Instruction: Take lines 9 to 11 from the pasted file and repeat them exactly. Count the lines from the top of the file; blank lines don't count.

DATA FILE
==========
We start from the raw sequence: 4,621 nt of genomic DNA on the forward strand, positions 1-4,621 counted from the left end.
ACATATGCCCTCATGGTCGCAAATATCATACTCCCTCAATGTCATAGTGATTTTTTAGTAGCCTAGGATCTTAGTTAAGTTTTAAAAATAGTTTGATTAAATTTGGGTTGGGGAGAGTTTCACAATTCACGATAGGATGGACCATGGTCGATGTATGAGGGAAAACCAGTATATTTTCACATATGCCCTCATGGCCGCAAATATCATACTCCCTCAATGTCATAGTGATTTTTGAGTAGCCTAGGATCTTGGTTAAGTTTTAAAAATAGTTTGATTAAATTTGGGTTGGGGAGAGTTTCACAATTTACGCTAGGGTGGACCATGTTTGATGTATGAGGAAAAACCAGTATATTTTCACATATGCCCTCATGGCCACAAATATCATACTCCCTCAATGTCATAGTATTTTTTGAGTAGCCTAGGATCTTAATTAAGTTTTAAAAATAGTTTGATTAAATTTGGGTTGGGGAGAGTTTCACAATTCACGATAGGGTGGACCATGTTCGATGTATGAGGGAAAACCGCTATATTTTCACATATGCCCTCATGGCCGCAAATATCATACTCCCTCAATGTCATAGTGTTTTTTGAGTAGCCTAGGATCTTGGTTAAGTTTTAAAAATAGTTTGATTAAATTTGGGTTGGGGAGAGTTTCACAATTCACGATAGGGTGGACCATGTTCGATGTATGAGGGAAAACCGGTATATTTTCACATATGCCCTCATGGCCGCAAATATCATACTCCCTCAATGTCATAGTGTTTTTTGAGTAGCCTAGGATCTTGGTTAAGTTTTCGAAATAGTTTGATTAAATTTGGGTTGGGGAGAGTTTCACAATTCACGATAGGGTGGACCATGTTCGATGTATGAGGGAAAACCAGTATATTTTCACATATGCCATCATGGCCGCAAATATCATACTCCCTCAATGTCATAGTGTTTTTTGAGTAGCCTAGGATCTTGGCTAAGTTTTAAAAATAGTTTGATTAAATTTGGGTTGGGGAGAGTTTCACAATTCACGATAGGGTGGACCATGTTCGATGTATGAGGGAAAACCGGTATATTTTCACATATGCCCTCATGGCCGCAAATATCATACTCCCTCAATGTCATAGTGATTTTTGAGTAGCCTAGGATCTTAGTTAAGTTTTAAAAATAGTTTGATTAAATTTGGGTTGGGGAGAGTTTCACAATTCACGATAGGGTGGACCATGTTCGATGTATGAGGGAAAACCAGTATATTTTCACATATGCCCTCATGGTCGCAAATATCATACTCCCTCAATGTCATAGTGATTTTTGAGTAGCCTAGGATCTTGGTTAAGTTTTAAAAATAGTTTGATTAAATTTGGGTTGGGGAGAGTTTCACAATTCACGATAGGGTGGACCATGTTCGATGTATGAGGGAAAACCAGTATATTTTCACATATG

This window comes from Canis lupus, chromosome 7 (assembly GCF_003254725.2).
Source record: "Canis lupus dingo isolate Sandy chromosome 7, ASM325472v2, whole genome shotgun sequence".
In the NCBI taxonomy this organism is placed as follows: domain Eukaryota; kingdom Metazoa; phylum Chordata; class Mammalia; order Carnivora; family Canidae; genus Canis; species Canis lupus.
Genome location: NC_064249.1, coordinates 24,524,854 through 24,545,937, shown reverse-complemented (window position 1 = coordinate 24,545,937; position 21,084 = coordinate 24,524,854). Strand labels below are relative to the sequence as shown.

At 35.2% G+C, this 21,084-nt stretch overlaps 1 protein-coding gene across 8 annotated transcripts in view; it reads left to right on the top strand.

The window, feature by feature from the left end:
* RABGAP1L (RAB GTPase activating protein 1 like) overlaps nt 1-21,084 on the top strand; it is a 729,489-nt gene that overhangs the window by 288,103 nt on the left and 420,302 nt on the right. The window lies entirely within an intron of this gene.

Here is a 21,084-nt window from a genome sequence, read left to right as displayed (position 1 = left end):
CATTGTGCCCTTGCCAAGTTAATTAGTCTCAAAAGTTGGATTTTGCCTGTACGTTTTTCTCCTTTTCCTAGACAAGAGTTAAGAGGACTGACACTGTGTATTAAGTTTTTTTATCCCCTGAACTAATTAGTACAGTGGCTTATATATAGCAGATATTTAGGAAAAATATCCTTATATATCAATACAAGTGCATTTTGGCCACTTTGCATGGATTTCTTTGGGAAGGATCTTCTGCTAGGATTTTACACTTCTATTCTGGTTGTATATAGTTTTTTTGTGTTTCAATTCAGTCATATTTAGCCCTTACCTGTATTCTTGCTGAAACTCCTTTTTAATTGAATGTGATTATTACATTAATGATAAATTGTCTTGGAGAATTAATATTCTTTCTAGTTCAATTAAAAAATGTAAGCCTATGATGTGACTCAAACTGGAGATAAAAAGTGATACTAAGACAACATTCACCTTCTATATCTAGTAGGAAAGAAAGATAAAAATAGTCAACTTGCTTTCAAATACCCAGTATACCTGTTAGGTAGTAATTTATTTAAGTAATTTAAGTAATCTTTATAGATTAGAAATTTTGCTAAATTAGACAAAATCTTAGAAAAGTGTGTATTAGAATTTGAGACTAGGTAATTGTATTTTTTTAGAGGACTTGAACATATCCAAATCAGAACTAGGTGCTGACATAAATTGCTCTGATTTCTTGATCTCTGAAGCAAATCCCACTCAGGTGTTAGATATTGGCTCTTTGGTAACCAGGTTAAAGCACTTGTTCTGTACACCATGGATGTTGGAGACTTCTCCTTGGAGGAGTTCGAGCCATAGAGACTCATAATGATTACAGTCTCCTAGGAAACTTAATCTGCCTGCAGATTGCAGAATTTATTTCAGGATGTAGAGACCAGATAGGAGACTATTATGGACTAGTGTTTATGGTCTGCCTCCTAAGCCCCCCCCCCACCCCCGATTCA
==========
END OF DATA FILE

* RABGAP1L (RAB GTPase activating protein 1 like) overlaps nt 1-21,084 on the top strand; it is a 729,489-nt gene that overhangs the window by 288,103 nt on the left and 420,302 nt on the right. The window lies entirely within an intron of this gene.

Here is a 21,084-nt window from a genome sequence, read left to right as displayed (position 1 = left end):
CATTGTGCCCTTGCCAAGTTAATTAGTCTCAAAAGTTGGATTTTGCCTGTACGTTTTTCTCCTTTTCCTAGACAAGAGTTAAGAGGACTGACACTGTGTATTAAGTTTTTTTATCCCCTGAACTAATTAGTACAGTGGCTTATATATAGCAGATATTTAGGAAAAATATCCTTATATATCAATACAAGTGCATTTTGGCCACTTTGCATGGATTTCTTTGGGAAGGATCTTCTGCTAGGATTTTACACTTCTATTCTGGTTGTATATAGTTTTTTTGTGTTTCAATTCAGTCATATTTAGCCCTTACCTGTATTCTTGCTGAAACTCCTTTTTAATTGAATGTGATTATTACATTAATGATAAATTGTCTTGGAGAATTAATATTCTTTCTAGTTCAATTAAAAAATGTAAGCCTATGATGTGACTCAAACTGGAGATAAAAAGTGATACTAAGACAACATTCACCTTCTATATCTAGTAGGAAAGAAAGATAAAAATAGTCAACTTGCTTTCAAATACCCAGTATACCTGTTAGGTAGTAATTTATTTAAGTAATTTAAGTAATCTTTATAGATTAGAAATTTTGCTAAATTAGACAAAATCTTAGAAAAGTGTGTATTAGAATTTGAGACTAGGTAATTGTATTTTTTTAGAGGACTTGAACATATCCAAATCAGAACTAGGTGCTGACATAAATTGCTCTGATTTCTTGATCTCTGAAGCAAATCCCACTCAGGTGTTAGATATTGGCTCTTTGGTAACCAGGTTAAAGCACTTGTTCTGTACACCATGGATGTTGGAGACTTCTCCTTGGAGGAGTTCGAGCCATAGAGACTCATAATGATTACAGTCTCCTAGGAAACTTAATCTGCCTGCAGATTGCAGAATTTATTTCAGGATGTAGAGACCAGATAGGAGACTATTATGGACTAGTGTTTATGGTCTGCCTCCTAAGCCCCCCCCCCACCCCCGATTCA